Amber Patton says like so many other parents she'd ask her 15-year-old daughter, Asya, if something was bothering her and get a smile and a vague response in return. A few weeks ago, she learned just how much her daughter was bothered by bullies, after she committed suicide.
A simple Facebook search for Asya Patton turns up countless photos of a fun-loving 15-year-old.
"She was outgoing, bubbly," her mother says.
Weeks after she Asya took her own life, Amber Patton admits, she's still in denial.
"It seems like oh Asya will be here later, but she never comes," she says.
While trying to retrace her steps mentally, Asya's mother says she found herself stumbling over signs she believes she missed.
"Sometimes she secluded herself from people and wanted to be by herself," says Patton.
Even Asya's final tweets spelled trouble. She wrote, "I love you mommy," and "said our goodbyes..."
"That's their internet diary," 17 year-old Allyssa Thomas says about Twitter.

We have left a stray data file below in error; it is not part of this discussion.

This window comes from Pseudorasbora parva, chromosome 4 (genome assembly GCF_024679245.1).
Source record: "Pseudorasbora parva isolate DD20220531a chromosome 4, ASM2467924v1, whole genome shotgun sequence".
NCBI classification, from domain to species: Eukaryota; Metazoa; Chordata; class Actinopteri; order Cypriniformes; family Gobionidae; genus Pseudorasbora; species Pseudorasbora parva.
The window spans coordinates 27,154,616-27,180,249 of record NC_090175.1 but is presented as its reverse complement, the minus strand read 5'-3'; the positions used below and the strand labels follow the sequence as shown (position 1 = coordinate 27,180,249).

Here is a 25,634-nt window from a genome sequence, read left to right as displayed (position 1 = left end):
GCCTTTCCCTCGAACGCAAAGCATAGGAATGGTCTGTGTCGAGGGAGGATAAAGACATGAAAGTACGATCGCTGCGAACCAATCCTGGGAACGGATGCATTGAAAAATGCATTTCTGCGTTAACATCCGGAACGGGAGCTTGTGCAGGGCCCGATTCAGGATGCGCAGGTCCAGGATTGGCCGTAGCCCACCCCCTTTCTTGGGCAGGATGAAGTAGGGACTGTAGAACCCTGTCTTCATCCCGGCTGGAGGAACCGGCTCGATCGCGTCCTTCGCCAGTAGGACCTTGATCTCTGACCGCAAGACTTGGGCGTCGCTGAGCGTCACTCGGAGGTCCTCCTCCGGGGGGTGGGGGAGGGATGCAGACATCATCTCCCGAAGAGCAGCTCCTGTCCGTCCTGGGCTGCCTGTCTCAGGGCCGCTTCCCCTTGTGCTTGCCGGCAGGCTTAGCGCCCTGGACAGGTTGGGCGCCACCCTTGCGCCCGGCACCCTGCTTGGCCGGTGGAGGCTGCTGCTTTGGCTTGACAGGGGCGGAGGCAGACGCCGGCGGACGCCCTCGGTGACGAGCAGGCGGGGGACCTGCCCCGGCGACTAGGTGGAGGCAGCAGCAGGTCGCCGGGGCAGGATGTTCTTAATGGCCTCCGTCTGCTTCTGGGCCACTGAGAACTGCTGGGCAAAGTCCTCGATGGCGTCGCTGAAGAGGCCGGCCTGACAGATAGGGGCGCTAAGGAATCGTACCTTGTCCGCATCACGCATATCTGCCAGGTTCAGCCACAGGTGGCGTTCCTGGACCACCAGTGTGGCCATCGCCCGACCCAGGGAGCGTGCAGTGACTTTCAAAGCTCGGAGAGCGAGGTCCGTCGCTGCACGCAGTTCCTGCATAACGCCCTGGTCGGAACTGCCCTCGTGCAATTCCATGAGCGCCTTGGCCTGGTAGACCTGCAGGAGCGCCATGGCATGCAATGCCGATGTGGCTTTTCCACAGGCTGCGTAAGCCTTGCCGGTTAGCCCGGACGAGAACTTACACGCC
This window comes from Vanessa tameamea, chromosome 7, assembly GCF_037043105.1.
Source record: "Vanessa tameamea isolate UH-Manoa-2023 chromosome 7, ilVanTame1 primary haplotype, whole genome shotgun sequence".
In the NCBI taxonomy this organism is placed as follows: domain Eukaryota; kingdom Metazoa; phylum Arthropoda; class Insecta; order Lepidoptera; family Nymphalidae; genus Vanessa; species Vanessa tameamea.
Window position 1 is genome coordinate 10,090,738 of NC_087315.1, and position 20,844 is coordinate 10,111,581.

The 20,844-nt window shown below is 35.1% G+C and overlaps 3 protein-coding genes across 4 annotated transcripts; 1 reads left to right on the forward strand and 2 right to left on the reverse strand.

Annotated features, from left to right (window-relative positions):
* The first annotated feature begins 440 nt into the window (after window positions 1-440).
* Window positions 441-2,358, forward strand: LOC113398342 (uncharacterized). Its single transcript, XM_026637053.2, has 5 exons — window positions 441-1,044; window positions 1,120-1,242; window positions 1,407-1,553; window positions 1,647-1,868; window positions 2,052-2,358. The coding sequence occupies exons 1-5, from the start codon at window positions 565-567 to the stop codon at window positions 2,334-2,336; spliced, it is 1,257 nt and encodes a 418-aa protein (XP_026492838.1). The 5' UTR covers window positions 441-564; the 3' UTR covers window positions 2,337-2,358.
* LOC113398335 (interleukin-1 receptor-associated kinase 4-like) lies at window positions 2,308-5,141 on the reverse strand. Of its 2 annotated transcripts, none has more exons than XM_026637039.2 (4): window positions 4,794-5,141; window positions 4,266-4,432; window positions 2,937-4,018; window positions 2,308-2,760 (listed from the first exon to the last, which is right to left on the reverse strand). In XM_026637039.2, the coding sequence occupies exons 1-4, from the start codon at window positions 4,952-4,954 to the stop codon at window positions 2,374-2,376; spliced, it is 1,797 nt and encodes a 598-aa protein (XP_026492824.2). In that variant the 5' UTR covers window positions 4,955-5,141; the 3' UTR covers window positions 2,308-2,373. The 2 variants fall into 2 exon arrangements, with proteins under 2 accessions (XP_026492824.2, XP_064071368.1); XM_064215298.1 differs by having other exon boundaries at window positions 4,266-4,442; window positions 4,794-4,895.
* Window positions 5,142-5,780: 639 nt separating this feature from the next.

Thomas says some teens tend to be private when it comes to their parents but not their peers.
"Most kids are on there, their parents aren't on there, and it makes them say and do things on Twitter cause their parents aren't around," Thomas says.
Patton is encouraging parents to change that and get more involved in their kids lives on and offline. She believes their presence could change and save lives.
Patton is launching the Asya Patton Project. They're holding a social media awareness day Monday, December 17th. For more information, click here.
Their goal is to give young people a safe place to communicate openly and rally against bullying.